Repairs have also been made to 21 structures along the route including 4 bridges. Other infrastructure work has included level crossing improvements and the installation of railway communications equipment.  Vegetation clearance, earth and drainage works and fencing have also been completed and further infrastructure work will continue to take place to increase the line speed to enable an hourly service in 2022. 

Michelle Handforth, Network Rail’s Wales & Western regional managing director, said: 

“Today marks a significant milestone for the railway and the local community and I am delighted to have been able to welcome the Secretary of State to Okehampton to mark this special occasion.

“I am so proud of our engineers whose hard work and dedication has resulted in this line reopening ahead of schedule and today enable the Secretary of State, campaigners and supporters of the Dartmoor Line to enjoy a first passenger journey.

“I would like to thank the local community, our partners and everyone who has supported us in reopening this railway line and I am excited to think that this Saturday, regular passenger services will resume for the first time in nearly 50 years.”

Great Western Railway identified suitable rolling stock and developed a robust timetable with franchise funding ahead of funding being agreed for the infrastructure elements of the project. The project has also hugely benefitted from strong local support spearheaded by Devon County Council, without which it would have taken far longer to reach the point where regular year-round services can be restored after almost 50 years. 

Great Western Railway, Dartline Coaches and Devon County Council have also made sure that local transport is all coordinated, ensuring easy bus and train connections to the rest of Britain are easily accessible from the Dartmoor Line. 

More work will be carried out over the winter including on the station buildings to enable the restoration of the café and other facilities. 

Mark Hopwood, GWR Managing Director, said: 

“This has been a key aspiration for the community and the rail industry for some time and today is a significant day for everyone who has been involved. I am delighted to have been able to invite the Secretary of State, and leading community campaigners, to enjoy a first passenger journey on this restored line.

“The support and advocacy of the local campaigners over the years has helped deliver a fantastic new service for customers, which we hope will grow from strength to strength.”

£360m investment to transform rail ticketing across the country

  • £360m invested to radically reform and overhaul rail passengers’ experience of fares, ticketing and retailing
  • Contactless tap-in and tap-out ticketing to be at more than 700 stations across the country outside London and the South East with 400 stations across the North set to benefit
  • Investment marks first stage of plan to roll out convenient and modern digital ticketing across the whole rail network, improving thousands of daily commutes and simplifying journeys

£360 million will be invested to radically reform and improve passengers’ experience of fares, ticketing, and retailing on the railways. 

This will see contactless tap-in and tap-out ticketing at more than 700 stations across the country outside London and the South East, benefitting more than 400 stations across the North.

Over the next three years, the Government will roll out contactless pay-as-you-go ticketing across the commuter networks of the Midlands and North – introducing London-style price caps and greater integration with local bus and tram networks.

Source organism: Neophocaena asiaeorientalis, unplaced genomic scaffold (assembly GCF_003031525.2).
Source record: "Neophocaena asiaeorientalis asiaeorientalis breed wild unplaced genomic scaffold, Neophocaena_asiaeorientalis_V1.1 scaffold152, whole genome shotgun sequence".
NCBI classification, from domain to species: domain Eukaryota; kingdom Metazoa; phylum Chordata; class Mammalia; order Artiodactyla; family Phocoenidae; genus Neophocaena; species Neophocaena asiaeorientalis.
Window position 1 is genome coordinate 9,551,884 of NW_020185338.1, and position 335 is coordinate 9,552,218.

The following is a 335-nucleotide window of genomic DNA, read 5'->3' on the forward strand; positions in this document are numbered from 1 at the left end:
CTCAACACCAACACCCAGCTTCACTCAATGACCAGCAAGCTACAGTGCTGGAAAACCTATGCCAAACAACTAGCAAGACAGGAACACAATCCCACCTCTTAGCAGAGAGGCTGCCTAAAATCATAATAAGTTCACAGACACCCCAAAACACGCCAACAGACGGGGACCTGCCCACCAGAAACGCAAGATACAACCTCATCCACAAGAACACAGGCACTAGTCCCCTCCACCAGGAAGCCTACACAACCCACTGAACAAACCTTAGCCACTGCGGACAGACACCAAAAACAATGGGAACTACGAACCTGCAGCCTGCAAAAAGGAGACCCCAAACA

This is just the first stage of the Government’s commitment to roll out convenient and modern digital ticketing across the whole rail network, improving thousands of daily commutes, simplifying journeys and ensuring passengers are charged the best price.

It will also help to create a rail network which will not only delivers the types of journeys that create jobs, supports businesses and unlocks housing opportunities, but will level up the Midlands and the North to become an economic powerbase to rival London and the South-East.

Transport Secretary Grant Shapps said:

“Passengers across the North and Midlands have waited far too long to see the same fast, easy and convenient ticketing as those in London. We’re determined to put that right.

“Today’s investment is just the first phase of our efforts to overhaul our rail network, focused on improving journeys for passengers right across the country.”

This comes ahead of the publication of the Integrated Rail Plan (IRP), and once the full programme is delivered, cities across the North of England will have access to a contactless ticketing scheme.

The IRP will shortly set out how the government intends to transform rail across the North and Midlands, while delivering benefits for passengers far sooner than under previous plans.

‘Box structure’ flyover saves £70m and six months for East West Rail

Engineers have saved £70m of taxpayers’ money by using creative new methods to build a railway flyover as part of the East West Rail project.

Network Rail and the East West Rail Alliance are restoring the Oxford-to-Cambridge line by removing and replacing a flyover which crosses the busy West Coast main line at Bletchley – all while keeping trains and passengers moving safely.

Bletchley flyover structure installed May 2021

The new structure, on the line between Bicester and Bletchley, is being built to last 120 years with minimal future maintenance required.

Instead of replacing the old flyover like-for-like – which would involve closing the West Coast main line below to build five supporting columns in between the tracks – East West Rail project engineers have used modern methods of construction to build a protective ‘box structure.’